The planned trip to Belgium to race at Koningshooikt did happen however, with a Friday->Sunday trip from South Wales to the vicinity of Antwerp and the VMCF meeting running on the Saturday.
The team ended up with Mark and Kevin, with the Cappra and a Honda XR and Mike Parry coming along with the tool-kit. The team was completed with Dan Evans, the secret weapon along with his Husqvarna 500 twinshock. Youth and ability meant Dan would be able to maintain some form of credibility for the Welsh contingent.
A loaded trailer and van was loaded in Tredegar for a prompt start as we headed east in torrential rain. Newspapers, pictures of elegant ladies and the first of the food were open by the Severn Bridge, as the indicators stopped working on the trailer. Still raining as we headed via Farnborough to pick up a package for me, to find the connector for the trailer lights were missing and a bare cable dragging under the trailer. Off to Halfords for a replacement, before back on the road to Folkestone and Eurotunnel. First job for Mike and his well endowed tool kit was to fit the plug whilst in submerged under the channel.
Uneventful crossing of France, and into Belgium and the Antwerp rush hour as we headed out to Lier and the campsite for the weekend. Sophie knew the guy who was in the processing of getting his campsite together and who’d had to hurriedly got the showers working after realising he’d got campers for the weekend. Sophie met us on the ring to show the way and after a quick shower off to find the track at Fort Koningshooikt.
After some rather obscure direction signs, we found the track after asking some fishermen who also confirmed the meeting was ‘afgelast’ (ie canceled) because of the condition of the track. Bugger. Before returning to the car confirmed with one of the organisers who was clearing up signs and markers. Needless to say, there was a certain amount of disbelief which continued as the team ate the dinner in Lier prepared by Sophie.
Plan B was hatched and some internet research confirmed that MC Lille have a practice session on Saturday’s and the track was available for adults from 12 till 6pm. Not racing, but at least something to run the bikes on. All was not lost.
Now, I’d been to the Lille track last year and knew it was a modern track, which was also pretty sandy, oh and had some nice jumps in it. I thought Dan would enjoy it so the evening’s conversation in the bars of Lier was fairly positive given the 400 miles we’d driven for a canceled meeting. However, also on the plus side, drive 100 miles to a canceled meeting in Wales and you’ve got to go back and probably do some DIY etc. In this case a lesson in ordering and consuming Belgian beer was on offer.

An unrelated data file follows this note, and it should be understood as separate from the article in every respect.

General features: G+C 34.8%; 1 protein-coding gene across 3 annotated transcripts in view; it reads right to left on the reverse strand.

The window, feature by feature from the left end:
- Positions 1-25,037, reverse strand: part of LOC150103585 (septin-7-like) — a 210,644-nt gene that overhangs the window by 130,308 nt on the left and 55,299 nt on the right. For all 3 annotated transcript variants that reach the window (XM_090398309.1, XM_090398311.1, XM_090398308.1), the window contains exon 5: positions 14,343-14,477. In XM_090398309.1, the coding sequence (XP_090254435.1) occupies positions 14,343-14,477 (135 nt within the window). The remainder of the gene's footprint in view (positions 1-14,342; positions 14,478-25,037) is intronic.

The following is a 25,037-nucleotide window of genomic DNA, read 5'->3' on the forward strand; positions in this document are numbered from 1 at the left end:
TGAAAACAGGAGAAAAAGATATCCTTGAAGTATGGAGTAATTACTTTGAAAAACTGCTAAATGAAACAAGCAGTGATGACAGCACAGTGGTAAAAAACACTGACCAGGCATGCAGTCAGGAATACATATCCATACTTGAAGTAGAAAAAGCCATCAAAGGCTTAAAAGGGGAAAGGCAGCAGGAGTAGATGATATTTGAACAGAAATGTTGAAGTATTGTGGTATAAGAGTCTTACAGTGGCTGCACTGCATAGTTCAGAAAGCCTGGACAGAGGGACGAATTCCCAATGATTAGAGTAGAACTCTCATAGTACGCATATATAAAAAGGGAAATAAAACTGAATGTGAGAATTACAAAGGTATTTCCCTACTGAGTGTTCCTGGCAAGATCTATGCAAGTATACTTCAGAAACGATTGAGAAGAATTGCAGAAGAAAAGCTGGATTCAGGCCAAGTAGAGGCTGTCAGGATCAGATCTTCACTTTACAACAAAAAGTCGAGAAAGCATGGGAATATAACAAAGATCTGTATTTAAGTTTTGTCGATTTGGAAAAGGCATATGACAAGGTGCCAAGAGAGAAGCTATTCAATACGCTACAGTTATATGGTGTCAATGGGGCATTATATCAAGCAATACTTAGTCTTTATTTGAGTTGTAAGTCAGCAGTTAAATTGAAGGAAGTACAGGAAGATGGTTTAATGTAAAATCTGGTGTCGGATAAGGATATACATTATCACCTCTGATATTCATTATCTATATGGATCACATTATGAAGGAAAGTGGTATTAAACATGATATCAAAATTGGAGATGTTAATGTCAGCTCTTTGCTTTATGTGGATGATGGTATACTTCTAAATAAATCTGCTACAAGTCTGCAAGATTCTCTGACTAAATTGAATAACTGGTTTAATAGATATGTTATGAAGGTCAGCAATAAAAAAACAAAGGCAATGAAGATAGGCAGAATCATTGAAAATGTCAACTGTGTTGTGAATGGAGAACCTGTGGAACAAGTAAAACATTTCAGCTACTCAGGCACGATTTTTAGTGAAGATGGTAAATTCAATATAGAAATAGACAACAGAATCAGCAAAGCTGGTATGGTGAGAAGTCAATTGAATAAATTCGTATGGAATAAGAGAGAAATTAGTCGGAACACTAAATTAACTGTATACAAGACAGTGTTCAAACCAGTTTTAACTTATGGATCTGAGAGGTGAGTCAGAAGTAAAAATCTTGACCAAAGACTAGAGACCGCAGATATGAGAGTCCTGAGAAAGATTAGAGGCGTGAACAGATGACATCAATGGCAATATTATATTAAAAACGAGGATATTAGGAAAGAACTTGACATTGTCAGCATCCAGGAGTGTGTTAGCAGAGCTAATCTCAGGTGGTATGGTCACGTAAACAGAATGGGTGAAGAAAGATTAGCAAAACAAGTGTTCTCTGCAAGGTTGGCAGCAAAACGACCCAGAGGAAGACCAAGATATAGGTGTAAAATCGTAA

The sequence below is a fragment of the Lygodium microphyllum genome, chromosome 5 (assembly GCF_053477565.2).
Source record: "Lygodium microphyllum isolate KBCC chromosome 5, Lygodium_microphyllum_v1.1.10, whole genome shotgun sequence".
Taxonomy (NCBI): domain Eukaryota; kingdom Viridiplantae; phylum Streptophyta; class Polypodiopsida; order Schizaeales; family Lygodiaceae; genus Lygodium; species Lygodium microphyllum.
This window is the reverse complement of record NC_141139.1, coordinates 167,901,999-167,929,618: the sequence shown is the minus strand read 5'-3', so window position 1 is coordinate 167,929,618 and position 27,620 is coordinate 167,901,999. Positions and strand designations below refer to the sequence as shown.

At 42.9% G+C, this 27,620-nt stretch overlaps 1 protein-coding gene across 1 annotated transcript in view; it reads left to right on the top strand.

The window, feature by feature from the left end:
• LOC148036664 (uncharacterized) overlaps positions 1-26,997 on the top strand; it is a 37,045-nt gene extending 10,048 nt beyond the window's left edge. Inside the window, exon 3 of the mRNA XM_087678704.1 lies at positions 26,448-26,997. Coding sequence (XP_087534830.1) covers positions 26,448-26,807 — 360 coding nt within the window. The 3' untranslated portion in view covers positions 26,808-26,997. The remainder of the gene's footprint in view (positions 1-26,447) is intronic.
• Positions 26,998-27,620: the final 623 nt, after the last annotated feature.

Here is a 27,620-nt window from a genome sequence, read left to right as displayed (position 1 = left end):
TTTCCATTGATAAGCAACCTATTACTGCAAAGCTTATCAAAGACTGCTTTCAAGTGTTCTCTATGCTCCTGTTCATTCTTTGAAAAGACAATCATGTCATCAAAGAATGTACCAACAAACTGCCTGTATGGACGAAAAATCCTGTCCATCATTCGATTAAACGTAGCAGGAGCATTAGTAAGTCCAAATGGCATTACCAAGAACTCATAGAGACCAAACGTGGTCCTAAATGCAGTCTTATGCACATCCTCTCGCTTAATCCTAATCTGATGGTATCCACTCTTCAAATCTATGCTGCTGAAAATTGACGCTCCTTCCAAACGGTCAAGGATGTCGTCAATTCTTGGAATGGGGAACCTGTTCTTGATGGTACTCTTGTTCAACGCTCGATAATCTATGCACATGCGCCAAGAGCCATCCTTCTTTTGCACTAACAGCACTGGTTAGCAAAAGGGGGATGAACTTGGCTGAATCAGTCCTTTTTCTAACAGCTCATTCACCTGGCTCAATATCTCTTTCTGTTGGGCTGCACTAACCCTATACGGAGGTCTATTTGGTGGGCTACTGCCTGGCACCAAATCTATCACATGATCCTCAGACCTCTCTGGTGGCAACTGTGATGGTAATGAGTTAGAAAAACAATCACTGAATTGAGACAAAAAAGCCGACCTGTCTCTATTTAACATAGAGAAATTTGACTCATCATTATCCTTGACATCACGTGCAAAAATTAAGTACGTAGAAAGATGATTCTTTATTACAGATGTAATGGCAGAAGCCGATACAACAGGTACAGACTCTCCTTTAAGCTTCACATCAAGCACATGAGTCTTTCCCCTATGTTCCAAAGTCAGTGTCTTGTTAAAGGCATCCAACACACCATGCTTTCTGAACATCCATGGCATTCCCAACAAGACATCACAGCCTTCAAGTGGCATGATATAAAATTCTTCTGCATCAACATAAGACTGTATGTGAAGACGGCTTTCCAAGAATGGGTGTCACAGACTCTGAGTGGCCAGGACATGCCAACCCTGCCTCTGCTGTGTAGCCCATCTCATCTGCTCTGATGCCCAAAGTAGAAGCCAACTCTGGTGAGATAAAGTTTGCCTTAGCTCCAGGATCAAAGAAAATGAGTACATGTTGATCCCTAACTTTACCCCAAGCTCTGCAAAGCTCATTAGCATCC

A surprisingly prompt start saw the team back in Lier for breakfast and then heading off to Lille at around 10.30. It’s only a 20 minute drive (another advantage of Belgium, it’s small), Arrived at the track and yes, no problem with practice for the princely sum of 10 euro (about £9 currently); excellent. The juniors were out practicing when we arrived and the track had been graded, so after a few visits to the crapper (yes, practice as well as racing are always double drop days), it was out with the bikes and on with the kit.
Kevin’s XR didn’t do a complete lap before packing up, but some time in the paddock had it sorted and ran well, except for a broken throttle cable later. The MX250 went well, with new piston and barrel, though a mystery stopping illness developed later. This could be due to the replacement fuel tank I was using, but the bike managed about 15 laps (which was more than the rider could handle). Mark’s Cappra got ridden by a few people, including Mark and general opinion was, that whilst it went in a straight line, getting it round corners wasn’t so straightforward. Mike took the bike for a spin and ding’ed the exhaust but seemed to enjoy himself. Dan was in good form and only love and care for the big Huskie saw him limit himself to 25 laps.
As the afternoon wore on, more modern bikes arrived for practice and the track became more rutted and a bit more dangerous. Watching people go past at head-height was quite amusing at times but you had to watch out for some very quick locals.
Sophie came over with lunch and refreshments during the afternoon and by 5pm everyone was knackered, so pack up and back to the campsite; all in all not a bad afternoon and something to remember of the trip. Some discussion about racing on the Sunday (MC Lille run classic classes), but decided against, though Dan was pretty keen to enter. Entry would have been around 25 euro, including the transponder rental and something to think about for the next trip.
Back to campsite, though we had to pick up my DT175 ready for a trip back to Lier. Kevin volunteered to ride it out to the campsite, following the van, so we could load it there. An interesting piece overtaking, a level crossing and a lapse in remembering which side of the road to be on, probably resulting in one motorist requiring an upholstery clean.
Then latter out to Kessel (a village near Lier) and the excellent Frituur Maria to experience the chips (fries) the Belgian way. Short chat with a guy whose father rode a Matchless in motocross in the 50’s and then back into Lier for some more entertainment, which continued in a number of venues through town until the early hours (bars are open till people go home in Lier).
Again, everyone was getting ready at 09h00 when Sophie and I got back to the campsite with breakfast and then said farewells to our hostess, before hitting the road back to Calais and Tredegar. Apart from queues at Eurotunnel, some very lethal farts and a catalogue of motorcycle related deaths experienced by residents of Tredegar and uneventful journey back (its’ about 6.5 hours of driving with the trailer). Despite the canceled race, made the best of the weekend and now planning for the next trip (maybe to Scotland in September ?)